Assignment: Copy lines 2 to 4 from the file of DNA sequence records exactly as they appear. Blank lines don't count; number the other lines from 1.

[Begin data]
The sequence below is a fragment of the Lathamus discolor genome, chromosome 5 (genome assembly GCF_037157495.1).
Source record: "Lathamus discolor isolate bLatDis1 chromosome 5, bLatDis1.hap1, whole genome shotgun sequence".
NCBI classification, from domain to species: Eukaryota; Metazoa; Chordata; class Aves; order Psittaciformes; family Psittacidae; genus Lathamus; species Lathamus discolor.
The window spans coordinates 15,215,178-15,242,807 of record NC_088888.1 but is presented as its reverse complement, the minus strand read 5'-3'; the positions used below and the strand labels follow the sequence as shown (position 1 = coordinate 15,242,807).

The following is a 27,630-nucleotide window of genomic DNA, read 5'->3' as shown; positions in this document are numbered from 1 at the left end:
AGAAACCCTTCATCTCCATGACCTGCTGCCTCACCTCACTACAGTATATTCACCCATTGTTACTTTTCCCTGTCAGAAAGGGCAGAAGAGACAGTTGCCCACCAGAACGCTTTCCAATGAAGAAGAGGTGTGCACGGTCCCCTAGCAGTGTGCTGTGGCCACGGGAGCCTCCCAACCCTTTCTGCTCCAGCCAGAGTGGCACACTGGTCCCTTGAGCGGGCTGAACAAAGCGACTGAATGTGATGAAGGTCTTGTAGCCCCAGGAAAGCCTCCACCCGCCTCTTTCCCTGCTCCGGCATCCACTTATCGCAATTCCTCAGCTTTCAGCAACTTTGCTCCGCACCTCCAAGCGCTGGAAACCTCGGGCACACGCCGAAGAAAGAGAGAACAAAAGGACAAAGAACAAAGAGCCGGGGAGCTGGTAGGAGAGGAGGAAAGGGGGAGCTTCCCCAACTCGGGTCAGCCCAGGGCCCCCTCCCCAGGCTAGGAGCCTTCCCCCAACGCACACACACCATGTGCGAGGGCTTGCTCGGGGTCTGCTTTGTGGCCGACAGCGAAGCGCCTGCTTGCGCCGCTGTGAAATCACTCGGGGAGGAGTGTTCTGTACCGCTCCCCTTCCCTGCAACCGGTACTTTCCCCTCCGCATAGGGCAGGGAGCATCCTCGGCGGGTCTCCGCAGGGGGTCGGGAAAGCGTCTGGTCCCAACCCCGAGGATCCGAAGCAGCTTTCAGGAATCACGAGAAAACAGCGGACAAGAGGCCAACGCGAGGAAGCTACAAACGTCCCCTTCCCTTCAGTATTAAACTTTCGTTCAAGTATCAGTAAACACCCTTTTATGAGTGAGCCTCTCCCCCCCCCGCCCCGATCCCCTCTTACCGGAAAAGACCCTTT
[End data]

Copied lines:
Source record: "Lathamus discolor isolate bLatDis1 chromosome 5, bLatDis1.hap1, whole genome shotgun sequence".
NCBI classification, from domain to species: Eukaryota; Metazoa; Chordata; class Aves; order Psittaciformes; family Psittacidae; genus Lathamus; species Lathamus discolor.
The window spans coordinates 15,215,178-15,242,807 of record NC_088888.1 but is presented as its reverse complement, the minus strand read 5'-3'; the positions used below and the strand labels follow the sequence as shown (position 1 = coordinate 15,242,807).